As you start to pedal, the digital Performance Meter automatically starts up. It will automatically cycle through mileage, calories, time, and an all time odometer. There are three buttons on the meter itself; set, mode, and reset. Mode allows you to manually cycle through the choices, set will allow you to stay fixed on one category, and reset will do just what it says. The meter will automatically turn itself off after a period of non-use. It’s powered by two included AAA batteries. One oversight, the meter sits at the very head of the desk, when you place your laptop down to work, the meter is obstructed completely. Just a nag, but some might be upset there. The machine is whisper quiet. The internal twin belt mechanism glides along smoothly even during intense riding. You can adjust resistance with a control knob between your legs. A simple twist to the left or right to lower or increase resistance. There is a clicking noise to indicate adjustment and it works well. When you finally finish up, you can fold up the bike with a quick tug on a knob. The back support bar has two integrated wheels to help you move it around the house. There is also a resistance band integrated below the seat, a nice option but the placement was a bit uncomfortable as the bands would rub on the side of my hips during use.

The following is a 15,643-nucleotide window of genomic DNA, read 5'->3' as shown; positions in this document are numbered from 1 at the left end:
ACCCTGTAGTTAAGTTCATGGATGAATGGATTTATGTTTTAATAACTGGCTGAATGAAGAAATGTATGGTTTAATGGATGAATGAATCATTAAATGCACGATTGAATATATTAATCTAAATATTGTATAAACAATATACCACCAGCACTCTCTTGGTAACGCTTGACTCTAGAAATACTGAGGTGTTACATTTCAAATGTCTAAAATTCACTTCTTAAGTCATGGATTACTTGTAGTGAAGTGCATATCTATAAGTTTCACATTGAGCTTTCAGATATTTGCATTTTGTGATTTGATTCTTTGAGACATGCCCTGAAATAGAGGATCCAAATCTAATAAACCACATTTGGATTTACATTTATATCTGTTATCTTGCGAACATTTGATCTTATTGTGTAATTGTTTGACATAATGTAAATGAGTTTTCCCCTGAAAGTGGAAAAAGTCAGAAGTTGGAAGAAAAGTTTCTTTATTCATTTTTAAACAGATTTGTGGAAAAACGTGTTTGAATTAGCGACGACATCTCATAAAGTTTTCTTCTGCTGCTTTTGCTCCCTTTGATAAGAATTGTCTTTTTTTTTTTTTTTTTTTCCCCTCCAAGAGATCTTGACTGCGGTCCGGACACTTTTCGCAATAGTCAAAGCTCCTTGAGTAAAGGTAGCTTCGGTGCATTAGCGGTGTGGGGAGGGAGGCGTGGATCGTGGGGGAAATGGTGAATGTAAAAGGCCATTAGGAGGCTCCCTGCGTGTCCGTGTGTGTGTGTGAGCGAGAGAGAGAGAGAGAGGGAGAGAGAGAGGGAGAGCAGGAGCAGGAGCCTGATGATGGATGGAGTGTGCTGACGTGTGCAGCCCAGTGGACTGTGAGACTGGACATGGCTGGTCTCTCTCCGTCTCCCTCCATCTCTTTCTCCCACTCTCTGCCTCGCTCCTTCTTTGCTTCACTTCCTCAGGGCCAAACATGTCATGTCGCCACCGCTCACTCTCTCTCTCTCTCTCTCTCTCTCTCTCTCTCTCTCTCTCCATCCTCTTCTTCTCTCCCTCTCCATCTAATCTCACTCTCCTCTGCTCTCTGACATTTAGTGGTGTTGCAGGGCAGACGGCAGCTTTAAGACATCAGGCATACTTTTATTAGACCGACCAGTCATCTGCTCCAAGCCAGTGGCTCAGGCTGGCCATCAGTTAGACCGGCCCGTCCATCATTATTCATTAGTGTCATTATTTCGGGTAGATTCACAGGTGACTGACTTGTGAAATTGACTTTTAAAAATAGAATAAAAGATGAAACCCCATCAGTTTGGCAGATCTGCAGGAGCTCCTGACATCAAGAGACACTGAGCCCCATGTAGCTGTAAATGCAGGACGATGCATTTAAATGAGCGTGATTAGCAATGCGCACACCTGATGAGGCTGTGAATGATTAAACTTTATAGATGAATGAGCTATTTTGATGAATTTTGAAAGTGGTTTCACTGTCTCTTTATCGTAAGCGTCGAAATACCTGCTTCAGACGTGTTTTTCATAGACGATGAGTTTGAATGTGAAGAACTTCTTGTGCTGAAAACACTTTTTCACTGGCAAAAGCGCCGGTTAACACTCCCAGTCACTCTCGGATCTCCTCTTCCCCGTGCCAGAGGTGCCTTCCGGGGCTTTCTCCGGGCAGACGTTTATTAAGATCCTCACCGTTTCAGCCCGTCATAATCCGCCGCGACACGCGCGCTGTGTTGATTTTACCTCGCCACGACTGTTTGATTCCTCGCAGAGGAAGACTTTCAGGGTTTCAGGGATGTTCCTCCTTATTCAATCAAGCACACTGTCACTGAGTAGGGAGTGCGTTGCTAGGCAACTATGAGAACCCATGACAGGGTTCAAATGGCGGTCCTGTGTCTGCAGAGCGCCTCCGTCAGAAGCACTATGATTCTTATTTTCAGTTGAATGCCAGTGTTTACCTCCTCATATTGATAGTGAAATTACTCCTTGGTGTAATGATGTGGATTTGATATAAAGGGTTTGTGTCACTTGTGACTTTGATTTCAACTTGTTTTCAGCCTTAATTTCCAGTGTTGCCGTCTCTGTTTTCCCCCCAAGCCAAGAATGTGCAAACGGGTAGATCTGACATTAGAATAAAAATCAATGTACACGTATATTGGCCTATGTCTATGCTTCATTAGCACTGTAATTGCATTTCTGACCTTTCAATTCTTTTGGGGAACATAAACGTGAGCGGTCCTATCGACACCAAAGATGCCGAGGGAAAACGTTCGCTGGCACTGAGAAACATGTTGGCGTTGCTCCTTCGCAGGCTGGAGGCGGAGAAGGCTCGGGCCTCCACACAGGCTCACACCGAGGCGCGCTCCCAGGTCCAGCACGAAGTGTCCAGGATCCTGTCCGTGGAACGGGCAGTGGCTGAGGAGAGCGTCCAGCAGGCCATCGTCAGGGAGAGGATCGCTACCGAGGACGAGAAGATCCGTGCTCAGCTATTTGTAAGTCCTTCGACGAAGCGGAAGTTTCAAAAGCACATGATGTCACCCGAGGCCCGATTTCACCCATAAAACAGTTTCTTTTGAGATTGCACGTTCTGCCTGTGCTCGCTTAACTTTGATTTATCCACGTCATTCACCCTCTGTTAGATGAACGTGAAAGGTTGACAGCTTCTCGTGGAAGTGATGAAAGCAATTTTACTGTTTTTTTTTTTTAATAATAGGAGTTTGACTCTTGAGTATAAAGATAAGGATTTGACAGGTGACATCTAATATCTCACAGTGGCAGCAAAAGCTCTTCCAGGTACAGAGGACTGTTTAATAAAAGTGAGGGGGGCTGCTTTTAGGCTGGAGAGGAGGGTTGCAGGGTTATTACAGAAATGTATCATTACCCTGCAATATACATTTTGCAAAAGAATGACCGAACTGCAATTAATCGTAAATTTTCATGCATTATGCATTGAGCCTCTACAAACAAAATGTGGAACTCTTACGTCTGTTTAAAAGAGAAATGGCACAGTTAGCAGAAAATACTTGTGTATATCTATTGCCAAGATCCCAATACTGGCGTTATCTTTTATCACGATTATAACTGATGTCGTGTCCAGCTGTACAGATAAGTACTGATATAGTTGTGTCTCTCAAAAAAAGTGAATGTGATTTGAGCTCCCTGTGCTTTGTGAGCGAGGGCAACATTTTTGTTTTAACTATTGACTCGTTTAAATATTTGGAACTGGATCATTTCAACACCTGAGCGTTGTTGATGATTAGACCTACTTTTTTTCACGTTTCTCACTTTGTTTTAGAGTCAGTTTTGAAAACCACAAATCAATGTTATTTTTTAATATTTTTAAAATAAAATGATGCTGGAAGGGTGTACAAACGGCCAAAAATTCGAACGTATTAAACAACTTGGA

The desk portion has some problems in its build that I’ve mentioned, the biggest flaw though was a lack of stability. Unfortunately, the bike would not stay stable enough to allow me to focus on a screen while riding. I’d hoped for an entirely new way to work, but even the slightest vibration of a screen during riding will cause frustration and even a headache over time. Even while barely pedaling, the screen would move slightly during use. One solution would be to just use a wireless keyboard and mouse on the desk and have your desktop monitor or laptop on it’s own shelf, table, or wall mount in front of the bike. This way the screen stays stable while you work. In any event, the FitDesk 2.0 wasn’t everything I’d hoped it be, but it was a great way to start the conversation. Stability needs to be actively addressed for the idea to really work. Even though it isn’t explicitly stated as such, the desk is exclusively designed for a laptop. That’s the ideal use scenario. The whole surface is non-slip, there is a nylon strap to hold down your machine, and the arm rests are designed to relieve typing stress. You can’t release to the public if the product can’t perform under stressful riding let alone an easy simple turning of the pedals.